© Zombies being used in the army | Zombie Apocalypse Training

Getting back to the Ourang Medan, two of these Zombie boxes, were loaded onto the ship - maybe the crew saw or heard something they could not explain but what were they going to do about it, who were they going to tell while officially "at sea"? The shipmen would have naturally been apprehensive about the new boxes lurking in the cargo hold - it would have been labelled as "Dangerous" and the people at the camp would have no reason not to describe it as such, wanting it to reach its destination but still masking its true nature. The cargo now safely aboard, the Ourang Medan was free to resume its course for whatever destination it was given before the unscheduled diversion.

At some point in the journey to that destination, the boxes broke open - allowing the horrid content access to the steel innards of the trawler. Maybe the ship had to turn sharply to avoid a drifting sea mine left over from earlier hostilities, slamming the box into the hardened hull and breaking it open. Maybe sea water got in the cargo hold, rotting the wood and allowing the angry inhabitants of the box to push their way out. Possibly, a crew member went down to the hold on a routine inspection and thought he heard scratches coming from inside the box, purposefully breaking the seals, fearing someone was trapped inside without air. In any case, as the undead Zombies slowly trudge through the ship like lethal seawater swelling from a damaged hull, it is bad news for the crew.

Terror dawns on the unprepared trawler as the living dead continue their relentless march. Many crewmen stand in their way but are bitten or die instantly, frozen in fright at an enemy that is truly unimaginable at the time. These trawlermen are not trained in combat, nor do they have an organized command hierarchy. The few that take up arms get lucky at times, landing blows on the foul attackers, though are mostly ineffective. In the scurry, bodies on the floor, a small group of crewmen manage to escape the immediate threat, hiding in one of the ship's various rooms. They can't stay there, waiting out the storm of aggression in the well-lit room. The ship has stopped - either the turbine was damaged earlier or the captain realised these foul beasts could not be allowed to get to shore, halting the boat on purpose and sabotaging the controls - there is no help coming. Someone must get to the radio room and send a SOS message for help - they don't know if anyone will come but they need to do something or they are all going to die in this steel tomb.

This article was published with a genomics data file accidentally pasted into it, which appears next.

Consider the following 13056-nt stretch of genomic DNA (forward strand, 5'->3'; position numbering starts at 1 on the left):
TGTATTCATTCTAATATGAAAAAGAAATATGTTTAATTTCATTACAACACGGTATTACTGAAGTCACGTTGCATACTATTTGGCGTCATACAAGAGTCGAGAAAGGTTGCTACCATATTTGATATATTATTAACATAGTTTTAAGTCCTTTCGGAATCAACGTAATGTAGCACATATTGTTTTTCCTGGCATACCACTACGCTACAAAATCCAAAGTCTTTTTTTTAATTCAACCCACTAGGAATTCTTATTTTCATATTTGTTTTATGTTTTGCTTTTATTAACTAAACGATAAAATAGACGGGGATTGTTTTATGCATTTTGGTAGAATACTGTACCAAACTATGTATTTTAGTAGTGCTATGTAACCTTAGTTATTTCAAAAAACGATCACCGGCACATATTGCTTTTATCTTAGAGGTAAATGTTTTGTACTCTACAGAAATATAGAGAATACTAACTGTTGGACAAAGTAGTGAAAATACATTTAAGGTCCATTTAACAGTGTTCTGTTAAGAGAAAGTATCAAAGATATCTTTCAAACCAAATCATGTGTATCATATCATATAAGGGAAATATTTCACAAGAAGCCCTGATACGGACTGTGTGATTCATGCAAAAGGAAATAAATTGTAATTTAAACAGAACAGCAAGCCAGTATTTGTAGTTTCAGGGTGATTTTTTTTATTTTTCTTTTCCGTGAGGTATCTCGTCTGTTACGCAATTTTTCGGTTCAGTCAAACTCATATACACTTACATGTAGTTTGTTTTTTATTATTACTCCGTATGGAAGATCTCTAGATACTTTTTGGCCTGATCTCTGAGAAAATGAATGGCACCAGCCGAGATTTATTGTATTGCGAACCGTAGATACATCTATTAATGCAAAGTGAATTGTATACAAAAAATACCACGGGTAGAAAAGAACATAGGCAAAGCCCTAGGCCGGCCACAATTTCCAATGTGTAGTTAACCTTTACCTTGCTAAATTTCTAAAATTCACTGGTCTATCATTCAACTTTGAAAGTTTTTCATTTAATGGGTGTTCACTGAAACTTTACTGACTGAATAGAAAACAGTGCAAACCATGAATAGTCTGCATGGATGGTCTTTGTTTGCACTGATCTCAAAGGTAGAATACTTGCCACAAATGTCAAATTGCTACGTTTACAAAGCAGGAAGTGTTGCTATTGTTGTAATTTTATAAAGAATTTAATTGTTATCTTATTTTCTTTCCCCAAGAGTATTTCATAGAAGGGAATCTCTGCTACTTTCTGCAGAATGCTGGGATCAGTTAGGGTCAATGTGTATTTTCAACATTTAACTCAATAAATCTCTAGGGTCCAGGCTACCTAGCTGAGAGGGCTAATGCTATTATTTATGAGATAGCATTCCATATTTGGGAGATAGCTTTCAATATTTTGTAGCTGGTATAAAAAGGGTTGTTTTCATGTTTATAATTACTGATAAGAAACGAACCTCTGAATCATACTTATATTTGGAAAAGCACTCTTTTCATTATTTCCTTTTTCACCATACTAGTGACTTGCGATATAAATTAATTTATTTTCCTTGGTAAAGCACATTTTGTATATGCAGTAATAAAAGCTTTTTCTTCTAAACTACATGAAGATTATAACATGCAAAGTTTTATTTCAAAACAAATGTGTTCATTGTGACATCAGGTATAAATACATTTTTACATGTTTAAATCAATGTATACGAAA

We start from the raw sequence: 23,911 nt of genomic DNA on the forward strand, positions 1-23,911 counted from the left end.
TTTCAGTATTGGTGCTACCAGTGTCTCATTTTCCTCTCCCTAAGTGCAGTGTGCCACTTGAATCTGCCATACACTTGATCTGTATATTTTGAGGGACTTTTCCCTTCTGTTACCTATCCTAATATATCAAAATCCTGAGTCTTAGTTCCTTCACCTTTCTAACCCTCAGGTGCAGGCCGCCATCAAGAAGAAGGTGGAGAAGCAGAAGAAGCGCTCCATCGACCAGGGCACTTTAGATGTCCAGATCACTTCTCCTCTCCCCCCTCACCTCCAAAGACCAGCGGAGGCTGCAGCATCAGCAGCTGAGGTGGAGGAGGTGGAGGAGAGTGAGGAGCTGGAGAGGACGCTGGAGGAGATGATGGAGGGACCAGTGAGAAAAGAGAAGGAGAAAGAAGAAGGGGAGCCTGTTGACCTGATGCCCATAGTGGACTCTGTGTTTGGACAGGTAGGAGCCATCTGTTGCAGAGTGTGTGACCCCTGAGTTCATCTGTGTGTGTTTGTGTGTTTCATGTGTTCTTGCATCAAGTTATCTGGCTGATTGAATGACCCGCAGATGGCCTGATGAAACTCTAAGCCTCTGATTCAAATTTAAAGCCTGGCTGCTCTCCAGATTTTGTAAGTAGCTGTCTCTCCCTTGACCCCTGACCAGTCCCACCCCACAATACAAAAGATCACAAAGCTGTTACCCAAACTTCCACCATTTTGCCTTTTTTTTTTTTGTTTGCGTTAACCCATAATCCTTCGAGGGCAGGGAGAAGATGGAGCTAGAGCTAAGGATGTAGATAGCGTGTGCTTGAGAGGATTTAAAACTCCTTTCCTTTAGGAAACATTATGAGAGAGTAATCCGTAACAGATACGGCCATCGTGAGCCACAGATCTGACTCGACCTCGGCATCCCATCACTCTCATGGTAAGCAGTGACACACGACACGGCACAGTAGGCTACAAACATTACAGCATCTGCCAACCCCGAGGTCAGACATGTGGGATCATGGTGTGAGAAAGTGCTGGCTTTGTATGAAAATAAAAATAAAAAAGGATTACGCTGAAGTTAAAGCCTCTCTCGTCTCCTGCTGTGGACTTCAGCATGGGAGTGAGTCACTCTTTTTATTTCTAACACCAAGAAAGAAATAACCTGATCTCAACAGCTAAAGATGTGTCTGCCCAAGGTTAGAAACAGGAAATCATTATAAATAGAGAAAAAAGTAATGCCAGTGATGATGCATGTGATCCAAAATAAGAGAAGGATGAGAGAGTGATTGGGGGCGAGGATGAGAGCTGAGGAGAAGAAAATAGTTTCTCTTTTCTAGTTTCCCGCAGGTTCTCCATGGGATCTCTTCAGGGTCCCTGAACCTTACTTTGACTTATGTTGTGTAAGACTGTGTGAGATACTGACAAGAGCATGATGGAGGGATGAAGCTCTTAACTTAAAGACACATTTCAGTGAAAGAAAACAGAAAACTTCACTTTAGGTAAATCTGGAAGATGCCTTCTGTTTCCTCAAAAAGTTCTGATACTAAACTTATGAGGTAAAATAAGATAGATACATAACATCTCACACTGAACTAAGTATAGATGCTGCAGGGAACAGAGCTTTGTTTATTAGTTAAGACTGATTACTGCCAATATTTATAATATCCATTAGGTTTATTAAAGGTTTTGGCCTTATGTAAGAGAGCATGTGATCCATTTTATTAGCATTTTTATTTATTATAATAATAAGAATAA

After much debate and cries of "With those things out there?! You can count me out.", a volunteer (or victim) is picked. He sneaks, slowly and quietly to the radio room, not knowing what the wandering horrors that now haunt the ship are capable of. He enters the radio room and closes the door, a few close calls behind him. Blood is all round, a big smear on the floor. The valiant crewman flicks the radio on and sends the fateful message - he does not mention the Zombies, no one would come if he did. He relaxes, it's done, the remaining crew may live and he will be crowned as a hero. However, that beautiful moment of hope is short lived. A Zombie appears at the door, his hair sprawling and grey, his mouth still slick with the blood of fallen comrades. There is no way out. The nervous crewman is trapped by the fetid beast now blocking the only exit. He looks for a weapon as the mindless assailant approaches.